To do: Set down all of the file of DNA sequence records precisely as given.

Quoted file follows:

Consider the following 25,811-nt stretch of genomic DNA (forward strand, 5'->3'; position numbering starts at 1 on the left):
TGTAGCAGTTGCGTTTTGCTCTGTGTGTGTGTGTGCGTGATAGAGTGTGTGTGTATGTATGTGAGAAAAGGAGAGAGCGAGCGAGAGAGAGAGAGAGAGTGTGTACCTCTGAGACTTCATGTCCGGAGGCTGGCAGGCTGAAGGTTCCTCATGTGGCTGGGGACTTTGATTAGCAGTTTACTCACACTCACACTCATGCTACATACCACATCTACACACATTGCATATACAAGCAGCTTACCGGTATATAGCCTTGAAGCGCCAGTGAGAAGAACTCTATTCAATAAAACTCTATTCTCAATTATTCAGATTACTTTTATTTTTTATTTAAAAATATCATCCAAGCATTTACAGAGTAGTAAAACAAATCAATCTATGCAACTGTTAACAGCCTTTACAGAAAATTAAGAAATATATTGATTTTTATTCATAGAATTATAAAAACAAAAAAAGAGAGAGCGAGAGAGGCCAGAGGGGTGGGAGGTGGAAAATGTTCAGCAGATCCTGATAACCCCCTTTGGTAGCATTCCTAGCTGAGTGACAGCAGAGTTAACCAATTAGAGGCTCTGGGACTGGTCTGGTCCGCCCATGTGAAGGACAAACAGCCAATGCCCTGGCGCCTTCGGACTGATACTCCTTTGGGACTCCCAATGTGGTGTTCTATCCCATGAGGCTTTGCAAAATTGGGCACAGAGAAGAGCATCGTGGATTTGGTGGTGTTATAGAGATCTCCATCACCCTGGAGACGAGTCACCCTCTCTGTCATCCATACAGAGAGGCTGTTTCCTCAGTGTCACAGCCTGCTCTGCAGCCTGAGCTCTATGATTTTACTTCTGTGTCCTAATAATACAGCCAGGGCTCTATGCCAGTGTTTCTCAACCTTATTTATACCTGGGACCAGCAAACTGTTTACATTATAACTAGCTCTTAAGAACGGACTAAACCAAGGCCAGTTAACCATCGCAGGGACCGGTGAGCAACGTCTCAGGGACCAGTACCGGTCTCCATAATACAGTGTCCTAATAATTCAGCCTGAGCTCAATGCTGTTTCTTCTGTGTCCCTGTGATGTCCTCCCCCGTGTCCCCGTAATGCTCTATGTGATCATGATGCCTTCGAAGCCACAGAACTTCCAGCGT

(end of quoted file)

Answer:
Consider the following 25,811-nt stretch of genomic DNA (forward strand, 5'->3'; position numbering starts at 1 on the left):
TGTAGCAGTTGCGTTTTGCTCTGTGTGTGTGTGTGCGTGATAGAGTGTGTGTGTATGTATGTGAGAAAAGGAGAGAGCGAGCGAGAGAGAGAGAGAGAGTGTGTACCTCTGAGACTTCATGTCCGGAGGCTGGCAGGCTGAAGGTTCCTCATGTGGCTGGGGACTTTGATTAGCAGTTTACTCACACTCACACTCATGCTACATACCACATCTACACACATTGCATATACAAGCAGCTTACCGGTATATAGCCTTGAAGCGCCAGTGAGAAGAACTCTATTCAATAAAACTCTATTCTCAATTATTCAGATTACTTTTATTTTTTATTTAAAAATATCATCCAAGCATTTACAGAGTAGTAAAACAAATCAATCTATGCAACTGTTAACAGCCTTTACAGAAAATTAAGAAATATATTGATTTTTATTCATAGAATTATAAAAACAAAAAAAGAGAGAGCGAGAGAGGCCAGAGGGGTGGGAGGTGGAAAATGTTCAGCAGATCCTGATAACCCCCTTTGGTAGCATTCCTAGCTGAGTGACAGCAGAGTTAACCAATTAGAGGCTCTGGGACTGGTCTGGTCCGCCCATGTGAAGGACAAACAGCCAATGCCCTGGCGCCTTCGGACTGATACTCCTTTGGGACTCCCAATGTGGTGTTCTATCCCATGAGGCTTTGCAAAATTGGGCACAGAGAAGAGCATCGTGGATTTGGTGGTGTTATAGAGATCTCCATCACCCTGGAGACGAGTCACCCTCTCTGTCATCCATACAGAGAGGCTGTTTCCTCAGTGTCACAGCCTGCTCTGCAGCCTGAGCTCTATGATTTTACTTCTGTGTCCTAATAATACAGCCAGGGCTCTATGCCAGTGTTTCTCAACCTTATTTATACCTGGGACCAGCAAACTGTTTACATTATAACTAGCTCTTAAGAACGGACTAAACCAAGGCCAGTTAACCATCGCAGGGACCGGTGAGCAACGTCTCAGGGACCAGTACCGGTCTCCATAATACAGTGTCCTAATAATTCAGCCTGAGCTCAATGCTGTTTCTTCTGTGTCCCTGTGATGTCCTCCCCCGTGTCCCCGTAATGCTCTATGTGATCATGATGCCTTCGAAGCCACAGAACTTCCAGCGT